Finding Your Voice Through Blogging

Most of us have heard the adage “You have to write a million words…” in some shape or form. Sometimes that million is what finally makes your writing good, sometimes it’s what makes you a “real writer”, and sometimes it’s what you have to do to find your artistic voice. The last one I actually agree with. I know when I first started writing I was trying too hard to write like my favorite grand masters of sci-fi and fantasy. I had yet to discover who I am as a writer and then become comfortable with that identity. I felt more comfortable and confident trying to emulate someone else.

Somewhere along the line I heard the “all serious professional writers have to have a blog” advice so like any dutiful newbie I started a blog — which I actually still post to occasionally. I did my best to come up with interesting topics and share anything that I’d learned in my journey so far…and I did get a decent amount of hits. After about a year of this I had a moment of enlightenment. I realized that when I let go of pretentiousness and let my words be MY WORDS there was a certain way I tended to phrase things and a certain tone and humor that my posts had in common. The biggest realization was that I didn’t hate it. It needed some polish and refinement perhaps but it didn’t suck.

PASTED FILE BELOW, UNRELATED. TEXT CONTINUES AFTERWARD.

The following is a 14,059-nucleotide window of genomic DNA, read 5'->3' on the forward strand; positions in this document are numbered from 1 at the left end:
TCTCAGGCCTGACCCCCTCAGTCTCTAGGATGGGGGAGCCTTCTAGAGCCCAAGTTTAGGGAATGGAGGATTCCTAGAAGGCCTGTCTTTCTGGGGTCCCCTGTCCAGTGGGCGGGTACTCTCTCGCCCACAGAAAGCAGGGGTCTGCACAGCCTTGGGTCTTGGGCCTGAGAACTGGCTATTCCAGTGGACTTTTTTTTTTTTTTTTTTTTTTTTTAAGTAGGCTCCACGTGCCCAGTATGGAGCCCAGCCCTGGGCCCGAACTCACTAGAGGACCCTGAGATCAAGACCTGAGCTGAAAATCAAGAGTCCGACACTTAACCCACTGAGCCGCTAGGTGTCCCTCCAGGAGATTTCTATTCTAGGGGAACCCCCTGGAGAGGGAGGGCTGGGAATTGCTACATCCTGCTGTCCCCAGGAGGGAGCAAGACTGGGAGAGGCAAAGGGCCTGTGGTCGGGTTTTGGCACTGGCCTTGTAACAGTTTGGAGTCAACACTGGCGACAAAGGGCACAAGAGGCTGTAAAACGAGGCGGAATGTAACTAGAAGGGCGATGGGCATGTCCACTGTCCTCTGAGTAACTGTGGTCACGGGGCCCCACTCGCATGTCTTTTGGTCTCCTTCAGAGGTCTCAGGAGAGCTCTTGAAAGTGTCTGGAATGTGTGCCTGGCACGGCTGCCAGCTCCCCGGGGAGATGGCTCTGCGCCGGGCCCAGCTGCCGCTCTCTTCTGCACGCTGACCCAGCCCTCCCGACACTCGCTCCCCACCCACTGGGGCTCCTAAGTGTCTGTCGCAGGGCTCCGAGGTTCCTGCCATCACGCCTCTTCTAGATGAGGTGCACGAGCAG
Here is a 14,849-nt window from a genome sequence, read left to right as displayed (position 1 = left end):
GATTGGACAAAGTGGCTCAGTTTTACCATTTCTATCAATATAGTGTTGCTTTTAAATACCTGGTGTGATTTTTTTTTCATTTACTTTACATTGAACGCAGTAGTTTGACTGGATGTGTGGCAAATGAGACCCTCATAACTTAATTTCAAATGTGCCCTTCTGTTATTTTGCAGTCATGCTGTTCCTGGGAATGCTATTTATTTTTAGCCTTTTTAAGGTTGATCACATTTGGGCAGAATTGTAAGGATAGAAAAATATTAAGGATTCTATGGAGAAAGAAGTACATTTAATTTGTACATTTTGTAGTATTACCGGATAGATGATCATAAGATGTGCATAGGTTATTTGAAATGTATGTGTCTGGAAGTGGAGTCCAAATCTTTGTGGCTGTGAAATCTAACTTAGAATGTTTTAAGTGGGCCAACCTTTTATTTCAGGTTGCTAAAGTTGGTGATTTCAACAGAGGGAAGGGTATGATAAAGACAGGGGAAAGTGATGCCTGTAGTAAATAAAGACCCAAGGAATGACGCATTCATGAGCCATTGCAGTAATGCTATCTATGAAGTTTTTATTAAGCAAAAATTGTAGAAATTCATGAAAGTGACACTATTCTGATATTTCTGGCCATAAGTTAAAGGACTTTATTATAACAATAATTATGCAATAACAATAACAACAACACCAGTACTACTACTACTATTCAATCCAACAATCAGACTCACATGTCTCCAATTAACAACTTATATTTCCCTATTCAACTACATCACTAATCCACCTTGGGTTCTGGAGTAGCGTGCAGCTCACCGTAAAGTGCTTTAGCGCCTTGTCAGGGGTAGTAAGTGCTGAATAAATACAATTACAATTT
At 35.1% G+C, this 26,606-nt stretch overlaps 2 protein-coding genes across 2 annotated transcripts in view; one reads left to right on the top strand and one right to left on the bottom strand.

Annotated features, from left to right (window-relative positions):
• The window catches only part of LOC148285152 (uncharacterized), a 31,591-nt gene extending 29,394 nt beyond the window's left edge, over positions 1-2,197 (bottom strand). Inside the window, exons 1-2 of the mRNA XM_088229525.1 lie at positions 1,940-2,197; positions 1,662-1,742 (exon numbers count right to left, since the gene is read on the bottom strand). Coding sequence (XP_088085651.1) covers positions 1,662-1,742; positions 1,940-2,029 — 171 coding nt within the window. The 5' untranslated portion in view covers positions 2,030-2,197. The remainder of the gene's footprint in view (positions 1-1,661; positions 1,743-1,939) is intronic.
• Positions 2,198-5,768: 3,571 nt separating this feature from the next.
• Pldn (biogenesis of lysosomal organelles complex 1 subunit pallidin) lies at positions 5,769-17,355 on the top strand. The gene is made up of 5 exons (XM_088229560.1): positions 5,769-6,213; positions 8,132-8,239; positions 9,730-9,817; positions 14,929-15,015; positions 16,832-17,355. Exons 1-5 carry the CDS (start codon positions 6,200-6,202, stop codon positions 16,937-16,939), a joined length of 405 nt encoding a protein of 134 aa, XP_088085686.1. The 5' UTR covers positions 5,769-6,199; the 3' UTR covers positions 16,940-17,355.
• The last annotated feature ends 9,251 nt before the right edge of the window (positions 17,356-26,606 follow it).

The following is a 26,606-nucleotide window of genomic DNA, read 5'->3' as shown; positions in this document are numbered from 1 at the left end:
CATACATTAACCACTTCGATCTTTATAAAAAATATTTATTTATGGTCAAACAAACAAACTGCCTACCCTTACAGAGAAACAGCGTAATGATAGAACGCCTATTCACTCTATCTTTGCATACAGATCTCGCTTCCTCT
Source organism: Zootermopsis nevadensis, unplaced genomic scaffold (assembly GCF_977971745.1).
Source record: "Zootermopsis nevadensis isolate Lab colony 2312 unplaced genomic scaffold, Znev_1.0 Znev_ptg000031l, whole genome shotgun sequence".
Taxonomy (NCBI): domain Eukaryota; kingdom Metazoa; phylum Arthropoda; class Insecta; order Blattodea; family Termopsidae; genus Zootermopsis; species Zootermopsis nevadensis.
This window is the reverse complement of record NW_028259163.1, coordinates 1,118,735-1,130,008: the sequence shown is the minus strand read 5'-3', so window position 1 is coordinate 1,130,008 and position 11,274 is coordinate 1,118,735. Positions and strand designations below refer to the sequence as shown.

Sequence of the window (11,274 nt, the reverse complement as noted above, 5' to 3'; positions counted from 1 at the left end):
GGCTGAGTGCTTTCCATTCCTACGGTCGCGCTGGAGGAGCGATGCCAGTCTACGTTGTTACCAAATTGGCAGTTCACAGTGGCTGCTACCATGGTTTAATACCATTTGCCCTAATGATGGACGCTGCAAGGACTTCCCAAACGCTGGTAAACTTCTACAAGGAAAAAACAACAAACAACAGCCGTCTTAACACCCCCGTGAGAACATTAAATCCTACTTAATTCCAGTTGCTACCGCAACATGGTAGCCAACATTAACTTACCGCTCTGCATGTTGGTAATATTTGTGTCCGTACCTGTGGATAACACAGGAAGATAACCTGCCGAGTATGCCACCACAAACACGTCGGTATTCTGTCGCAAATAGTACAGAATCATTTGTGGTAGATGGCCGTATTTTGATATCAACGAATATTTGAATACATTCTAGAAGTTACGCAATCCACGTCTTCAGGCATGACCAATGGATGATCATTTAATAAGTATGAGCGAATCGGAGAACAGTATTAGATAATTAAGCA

That’s when I thought back to the “million words to find your voice” adage. Nowhere in the adage does it say that all of those million words have to be fiction. Between the blog, a novel and a handful of short stories I probably wrote close to a million words during that year. In that time I learned to relax and let the words come out; and since I was blogging as me and only me it was easier to allow the words to sound like a conversation I’d have with a friend.

Fast forward to 2014. I’d applied my voice to my fiction for a while and had become comfortable doing that but I hadn’t received any professional feedback so I still didn’t know if I was any good. I wrote five short stories in six weeks for an anthology workshop early that year. At the workshop we received critiques from six esteemed editors. Most of them said they wouldn’t have bought any of the stories because of plot or pacing problems but my voice was never a problem. In fact one of them loved my voice and complemented me on it more than once. Well, craft and structure are relatively easy to fix. That just takes study and practice. I can do that! Voice on the other hand is much harder because your personality is much more fixed.

So if you feel that you haven’t found your voice or your writing group comments that your writing doesn’t sound like you then give this a try. You don’t have to do a public blog like I did. You can keep a diary (digital or physical) and write whatever you want in it. If you want to write about your journey to becoming an amazing writer, do it. If you want to write about the struggles of being a writer while working a full-time day job, do it. If you want to philosophize about unicorn poop, do it. It doesn’t matter what the subject is. What matters is that you say what you want to say the way you would say if you were having a conversation with a friend.

Relax and be yourself.

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